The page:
Heidi Lewis' "View from San Juan Library in the San Juan Islander: This novel is a testament to love, friendship, overcoming abuse and suffering, and the feelings associated with being an outcast.
Date: Aug 1 2015
With August just beginning, we have plenty of summer ahead of us to settle into a comfortable deck chair and read a good book before heading back indoors this autumn. Grab a chair and join me for a list of my good reads. Perhaps you’ll find a book here that sparks your interest.
I’ve recently read Speak by Louisa Hall. This sophomore effort by Hall was a wonderful surprise and I was consumed for a night and a day until I finished. This novel explores language, memory, and relationships through different technologies, but particularly though artificial intelligence and our responses to it.
In My Grandmother Asked Me to Tell You She’s Sorry, Frederik Backen, author of my cherished read A Man Called Ove, has written another charming novel about a young girl and the grandmother she adores. Her grandmother communicates, posthumously, with her granddaughter and her community through a series of letters that the granddaughter finds. Adventure ensues.
The Little Paris Bookshop by Nina George wasn’t the book I was expecting, but I still loved it as it explored the themes of love, loss, and redemption through its main character, Perdu, the owner of the “Book Apothecary”. Perdu dispenses the right book to the right person to help them heal whatever their troubles may be, but is he neglecting his own sorrows?
When I read that Wendy Jones was following The Thoughts and Happenings of Wilfred Price, Purveyor of Superior Funerals with, The World is a Wedding, also featuring Wilfred, I greeted the news with anticipation. Wilfred and his new wife Flora are getting used to married life; it’s not as easy as one might expect especially when there has been loss and misunderstandings, but these two people grow in unexpected ways and prove their love is strong enough to share with others who need their help.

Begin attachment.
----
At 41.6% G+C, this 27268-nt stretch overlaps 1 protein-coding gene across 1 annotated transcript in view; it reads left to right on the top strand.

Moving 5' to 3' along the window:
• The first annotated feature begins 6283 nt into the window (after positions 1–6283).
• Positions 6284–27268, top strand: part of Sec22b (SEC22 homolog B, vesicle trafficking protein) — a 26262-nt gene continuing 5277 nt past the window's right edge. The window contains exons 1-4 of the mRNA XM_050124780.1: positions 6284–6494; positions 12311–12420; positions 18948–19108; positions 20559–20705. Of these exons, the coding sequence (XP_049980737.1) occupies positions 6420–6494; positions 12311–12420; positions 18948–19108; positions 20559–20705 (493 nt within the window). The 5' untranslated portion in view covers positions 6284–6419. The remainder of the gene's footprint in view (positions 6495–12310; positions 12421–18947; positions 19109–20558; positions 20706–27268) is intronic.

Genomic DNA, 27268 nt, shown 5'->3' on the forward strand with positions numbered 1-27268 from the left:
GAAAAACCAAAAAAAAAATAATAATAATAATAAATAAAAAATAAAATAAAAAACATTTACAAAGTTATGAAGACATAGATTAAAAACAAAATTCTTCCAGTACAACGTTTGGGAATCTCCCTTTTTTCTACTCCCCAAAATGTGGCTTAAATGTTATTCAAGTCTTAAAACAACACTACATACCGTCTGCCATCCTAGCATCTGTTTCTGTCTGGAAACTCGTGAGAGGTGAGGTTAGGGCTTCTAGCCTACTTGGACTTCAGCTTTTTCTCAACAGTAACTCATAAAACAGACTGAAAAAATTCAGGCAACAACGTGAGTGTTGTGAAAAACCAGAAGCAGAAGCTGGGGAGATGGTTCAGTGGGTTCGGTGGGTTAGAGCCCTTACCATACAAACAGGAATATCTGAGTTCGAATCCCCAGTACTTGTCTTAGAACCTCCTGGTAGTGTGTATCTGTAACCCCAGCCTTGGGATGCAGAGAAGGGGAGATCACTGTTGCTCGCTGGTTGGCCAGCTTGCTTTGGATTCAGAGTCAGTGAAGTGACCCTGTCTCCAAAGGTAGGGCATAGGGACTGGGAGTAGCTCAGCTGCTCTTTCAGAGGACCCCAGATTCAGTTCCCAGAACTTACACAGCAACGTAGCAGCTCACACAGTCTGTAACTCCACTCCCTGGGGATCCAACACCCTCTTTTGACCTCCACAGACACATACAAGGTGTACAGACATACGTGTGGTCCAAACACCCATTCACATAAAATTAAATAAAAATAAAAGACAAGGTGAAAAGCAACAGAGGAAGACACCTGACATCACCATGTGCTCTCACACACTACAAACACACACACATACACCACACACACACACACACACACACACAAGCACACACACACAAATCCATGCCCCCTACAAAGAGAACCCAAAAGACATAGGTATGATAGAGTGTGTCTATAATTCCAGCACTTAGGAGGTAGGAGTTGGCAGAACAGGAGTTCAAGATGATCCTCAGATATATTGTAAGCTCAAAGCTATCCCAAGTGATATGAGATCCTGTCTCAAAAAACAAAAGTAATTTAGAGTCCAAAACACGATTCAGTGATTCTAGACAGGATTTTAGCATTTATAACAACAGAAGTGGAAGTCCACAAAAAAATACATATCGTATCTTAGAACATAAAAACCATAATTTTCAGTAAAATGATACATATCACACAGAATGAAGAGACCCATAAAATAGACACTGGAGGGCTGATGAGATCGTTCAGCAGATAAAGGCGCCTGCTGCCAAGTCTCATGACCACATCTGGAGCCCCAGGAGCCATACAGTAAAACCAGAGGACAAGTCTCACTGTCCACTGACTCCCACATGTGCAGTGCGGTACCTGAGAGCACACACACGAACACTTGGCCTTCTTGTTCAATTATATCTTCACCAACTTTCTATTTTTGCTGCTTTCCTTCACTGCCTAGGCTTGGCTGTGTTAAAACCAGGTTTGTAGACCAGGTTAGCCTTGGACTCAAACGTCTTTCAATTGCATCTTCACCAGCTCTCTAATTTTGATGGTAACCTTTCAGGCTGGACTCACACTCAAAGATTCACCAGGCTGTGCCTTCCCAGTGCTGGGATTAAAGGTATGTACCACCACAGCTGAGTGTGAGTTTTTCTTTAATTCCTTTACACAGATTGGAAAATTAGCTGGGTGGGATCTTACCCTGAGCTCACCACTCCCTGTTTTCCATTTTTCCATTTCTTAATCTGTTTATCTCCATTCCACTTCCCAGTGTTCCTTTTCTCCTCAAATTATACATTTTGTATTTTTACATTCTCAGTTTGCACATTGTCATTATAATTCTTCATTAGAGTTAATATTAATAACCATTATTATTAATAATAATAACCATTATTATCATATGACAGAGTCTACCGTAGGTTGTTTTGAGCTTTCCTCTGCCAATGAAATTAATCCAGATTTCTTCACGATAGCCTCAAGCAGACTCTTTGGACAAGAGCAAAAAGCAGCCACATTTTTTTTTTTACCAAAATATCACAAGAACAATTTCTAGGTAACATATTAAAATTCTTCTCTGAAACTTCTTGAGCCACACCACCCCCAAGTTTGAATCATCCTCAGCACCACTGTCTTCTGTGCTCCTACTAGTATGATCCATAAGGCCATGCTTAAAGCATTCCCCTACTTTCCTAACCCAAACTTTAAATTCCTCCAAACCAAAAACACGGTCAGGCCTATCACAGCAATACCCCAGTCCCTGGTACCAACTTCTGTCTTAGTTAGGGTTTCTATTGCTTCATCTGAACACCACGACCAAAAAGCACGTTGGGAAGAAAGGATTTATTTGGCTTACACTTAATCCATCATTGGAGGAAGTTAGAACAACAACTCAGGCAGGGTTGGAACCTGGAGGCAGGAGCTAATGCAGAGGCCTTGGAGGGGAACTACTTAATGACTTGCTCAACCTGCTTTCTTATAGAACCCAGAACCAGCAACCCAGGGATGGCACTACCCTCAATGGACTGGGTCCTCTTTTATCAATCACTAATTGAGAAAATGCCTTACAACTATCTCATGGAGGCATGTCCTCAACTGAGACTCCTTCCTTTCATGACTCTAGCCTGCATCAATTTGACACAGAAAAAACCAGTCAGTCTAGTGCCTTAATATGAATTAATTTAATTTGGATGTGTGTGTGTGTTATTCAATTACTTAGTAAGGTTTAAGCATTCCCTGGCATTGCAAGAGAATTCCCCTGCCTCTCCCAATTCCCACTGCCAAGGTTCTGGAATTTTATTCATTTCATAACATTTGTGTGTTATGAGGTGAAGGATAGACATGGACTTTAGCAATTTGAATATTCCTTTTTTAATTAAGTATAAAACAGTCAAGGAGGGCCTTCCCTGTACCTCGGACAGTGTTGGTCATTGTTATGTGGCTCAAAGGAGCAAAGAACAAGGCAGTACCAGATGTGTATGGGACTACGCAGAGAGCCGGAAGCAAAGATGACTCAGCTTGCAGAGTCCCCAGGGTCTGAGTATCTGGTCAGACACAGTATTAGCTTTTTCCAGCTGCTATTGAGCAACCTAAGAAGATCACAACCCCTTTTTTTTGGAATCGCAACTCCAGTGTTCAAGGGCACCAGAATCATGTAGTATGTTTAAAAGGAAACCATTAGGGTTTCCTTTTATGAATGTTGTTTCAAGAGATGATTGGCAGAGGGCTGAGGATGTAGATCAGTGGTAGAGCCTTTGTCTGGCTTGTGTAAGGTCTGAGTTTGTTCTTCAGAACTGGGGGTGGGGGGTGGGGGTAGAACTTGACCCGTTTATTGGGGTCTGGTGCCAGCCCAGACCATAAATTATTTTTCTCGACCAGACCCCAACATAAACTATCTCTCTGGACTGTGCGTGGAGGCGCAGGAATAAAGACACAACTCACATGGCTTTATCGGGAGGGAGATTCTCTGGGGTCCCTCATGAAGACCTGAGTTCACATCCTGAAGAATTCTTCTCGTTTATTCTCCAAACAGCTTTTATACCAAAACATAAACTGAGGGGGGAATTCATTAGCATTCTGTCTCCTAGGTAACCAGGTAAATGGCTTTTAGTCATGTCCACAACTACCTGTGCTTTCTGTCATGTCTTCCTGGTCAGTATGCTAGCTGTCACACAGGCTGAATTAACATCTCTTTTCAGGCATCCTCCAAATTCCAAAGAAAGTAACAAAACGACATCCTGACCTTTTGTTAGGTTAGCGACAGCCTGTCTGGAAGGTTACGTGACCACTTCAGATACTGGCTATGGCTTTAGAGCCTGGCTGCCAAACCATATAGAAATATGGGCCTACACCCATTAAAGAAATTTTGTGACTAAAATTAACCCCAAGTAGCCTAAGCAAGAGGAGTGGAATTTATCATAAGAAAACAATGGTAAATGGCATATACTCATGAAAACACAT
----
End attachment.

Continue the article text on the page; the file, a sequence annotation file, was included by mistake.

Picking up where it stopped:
Europa Editions, publisher of the previously mentioned book, also recently published Billie by Anna Gavalda. I mention this publisher by name as they publish some remarkable European titles for the English market that haven’t been picked up by the big publishers. Billie is about Billie and Franck, two young friends trapped in a gorge while on a hiking trip. Their friendship is a powerful one and has helped them navigate through life’s difficult circumstances. This novel is a testament to love, friendship, overcoming abuse and suffering, and the feelings associated with being an outcast. It’s a grittier novel than the others I’ve mentioned.
Speaking of gritty, I was disturbed and engrossed with The Library at Mount Char by Scott Hawkins. This book is set in modern day America, but is very much a fantasy with a god-like figure at the center of the action doing horrific things to the children he has made his apprentice scholars. I don’t want to say much about this novel because there are so many surprises along the way and the story is difficult to define, but if you can get past the violence, I think you’ll find yourself sucked into this compelling alternative world that feels like it could be happening in a neighborhood not far enough away. It’s terrifically creepy.
If after all that gore, you need a good laugh, try The Maintenance of Headway. Magnus Mills, once a London bus driver, very nearly writes a treatise, in the form of a novel, on why buses terminate half way through their journey, why it’s better that a bus be behind schedule, and why buses and their schedules aren’t designed for the benefit of the passengers. I laughed the whole way through. This premise could just as easily work for airplanes. Try this book the next time your plane is delayed. And hopefully you’ll finish the book just as you’re about to catch your flight; the book is a very quick read.
And what will I read next? I’ve got a number of books on my hold list at our library. I’m looking forward to these novels: The Truth According to Us by Annie Barrows, Gods of Tango by Carolina De Robertis, Circling the Sun by Paula McLain, and Kitchens of the Great Midwest by J. Ryan Stradal.
I also plan on reading these nonfiction titles: Meet me in Atlantis: My Obsessive Quest to Find the Sunken City by Mark Adams, Travels in Vermeer: a Memoir by Michael White, A Buzz in the Meadow: the Natural History of a French Farm by Dave Goulson, and The Shepherd’s Life: Modern Dispatches from an Ancient Landscape by James Rebanks. There’s no limit to the books I want to read. This autumn, I’ll be swapping my deck chair and iced tea for our comfortable couch and hot tea, but I’ll still be reading. Great reads continue to arrive with each season and I’m grateful for that.